When I was a little girl, my dad would wrap me up after my bath in a lovely pink towel dress. Then, he would spin me around and call me a princess and of course, I insisted on keeping my gown on as long as possible before putting on my pajamas that night. On the car ride to Nizwa (another interior city) today, I felt the familiar excitement of playing princess as great fort walls loomed ahead of us. I’ve gotten this feeling twice since arriving in Oman. Once at the Sultan’s palace in Muscat, and today at Jabreen castle just outside of Nizwa.

The Palace

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The Sultan’s palace is located in the center of Muscat and while I didn’t enter the rooms, I did walk with as much poise as possible down the marble sidewalks and up to the palace gates to take a picture. His Majesty Sultan Qaboos would just three days later meet with Egyptian President Abdel Fattah al-Sisi after a parade of horses and uniformed men marched up to this same spot.

Group in front of the palace gates. Left to right – Ben, David, Danny and Me (Hope College) and Jessica (Northwestern College)

The walls of the palace are brightly colored and a garden wraps around the building. Everything surrounding its walls is glistening and clean. Magenta flowers cascade down the outer fences in beautiful batches. Around the back, the palace looks out on a crystal harbor. For centuries, Portuguese ships would import and export goods to Oman in the same place.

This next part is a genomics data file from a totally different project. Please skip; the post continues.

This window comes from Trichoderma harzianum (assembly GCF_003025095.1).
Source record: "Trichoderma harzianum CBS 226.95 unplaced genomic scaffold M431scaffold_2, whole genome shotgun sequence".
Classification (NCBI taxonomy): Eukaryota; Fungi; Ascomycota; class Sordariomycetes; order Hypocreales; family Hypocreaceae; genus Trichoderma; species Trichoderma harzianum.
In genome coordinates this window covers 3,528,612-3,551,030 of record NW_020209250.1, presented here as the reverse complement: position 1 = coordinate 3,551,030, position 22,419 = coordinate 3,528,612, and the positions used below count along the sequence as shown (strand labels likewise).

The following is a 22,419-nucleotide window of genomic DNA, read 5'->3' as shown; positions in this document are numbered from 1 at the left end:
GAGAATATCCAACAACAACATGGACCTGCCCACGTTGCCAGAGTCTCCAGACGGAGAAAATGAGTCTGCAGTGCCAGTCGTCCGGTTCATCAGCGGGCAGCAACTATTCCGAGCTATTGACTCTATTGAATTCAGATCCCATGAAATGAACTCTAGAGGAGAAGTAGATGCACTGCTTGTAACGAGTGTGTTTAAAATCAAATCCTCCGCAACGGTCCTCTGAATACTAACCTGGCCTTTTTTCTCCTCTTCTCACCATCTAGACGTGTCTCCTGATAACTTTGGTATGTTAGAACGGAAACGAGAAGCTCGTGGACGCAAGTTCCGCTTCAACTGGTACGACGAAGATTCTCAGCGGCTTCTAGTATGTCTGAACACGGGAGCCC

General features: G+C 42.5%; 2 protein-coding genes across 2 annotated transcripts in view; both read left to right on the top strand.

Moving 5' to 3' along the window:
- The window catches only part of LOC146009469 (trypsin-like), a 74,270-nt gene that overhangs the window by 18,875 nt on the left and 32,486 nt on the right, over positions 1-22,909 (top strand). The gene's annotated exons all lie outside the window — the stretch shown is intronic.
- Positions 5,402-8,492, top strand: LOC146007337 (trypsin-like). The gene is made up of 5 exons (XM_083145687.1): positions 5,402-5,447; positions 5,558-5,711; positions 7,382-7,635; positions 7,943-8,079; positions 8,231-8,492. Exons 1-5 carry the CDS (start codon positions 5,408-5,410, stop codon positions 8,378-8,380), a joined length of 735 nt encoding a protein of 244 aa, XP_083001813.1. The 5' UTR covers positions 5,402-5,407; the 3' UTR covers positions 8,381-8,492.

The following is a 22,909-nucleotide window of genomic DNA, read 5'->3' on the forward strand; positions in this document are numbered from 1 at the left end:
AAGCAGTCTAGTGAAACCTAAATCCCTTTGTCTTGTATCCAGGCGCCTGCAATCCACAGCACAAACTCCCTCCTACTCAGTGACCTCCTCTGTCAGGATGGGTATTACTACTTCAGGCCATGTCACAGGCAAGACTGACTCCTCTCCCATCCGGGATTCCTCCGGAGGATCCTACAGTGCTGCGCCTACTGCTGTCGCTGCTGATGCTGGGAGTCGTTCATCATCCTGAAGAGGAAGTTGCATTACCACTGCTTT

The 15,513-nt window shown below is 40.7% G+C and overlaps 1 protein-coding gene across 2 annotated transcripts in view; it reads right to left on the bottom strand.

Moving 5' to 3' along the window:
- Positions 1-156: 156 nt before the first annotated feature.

Cascading flowers

As we looked around and watched the windows of the palace, I wondered what it would be like to live in such an enclosed structure. What would it be like to clean the palace or be a guest of the Sultan? As we walked away, the great gold crest of the Sultan beamed from its spot of the gates, and my skirt twitched in the wind. I twirled around as I walked through archways and posed for the camera feeling like a princess.

 The Castle

Today, we journeyed out to Nizwa and toured a different regal structure; Jabreen Castle. Built around 1680 AD, and home to Imam Bil’arab bin Sultan Al Ya’rubi this castle held many diplomatic visitors and was heavily armed in its prime. Passageway upon passageway wrap their way around the interior and just when I thought I had seen it all, another staircase would appear and take me to a brand new place.

The thick walls have been redone to mimic the structure of the castle in the past. As a result, there were many windows without rails and arches that I had to be careful not to bump my head on. I found the kitchen and the bath, the Iman’s personal quarters as well as his grave, and the tiny spots that armed guards would hide in if case intruders were threatening the castle. There was even a system of rooms devoted solely to date storage in case of siege.

On the top of the castle, there was an old mosque and at one point, a school for studying Islam. Peering across the horizon I saw great mountains, palm tree farms, and several camels roaming in the sand. When I looked down, a chaotic collection of people were going about their tours and taking pictures as they walked from their buses to the castle door.

Back inside, I walked through a hallway and found the men’s and women’s jail to be tight black holes in the walls. There was even a spot for the Imam’s horse to stay on the second floor! When I reached the courtyard in the center of the castle, I spun around and spread my arms out wide. I’m not sure this would be my ideal home as a princess, but with all the places to hide and wiggle through, it would make an incredible place to be a little girl ready for adventure.

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Published by Alley LoPrete

Class of 2019 Hometown: Indianapolis, IN Major(s): Sociology & Religion, Peace Studies Minor

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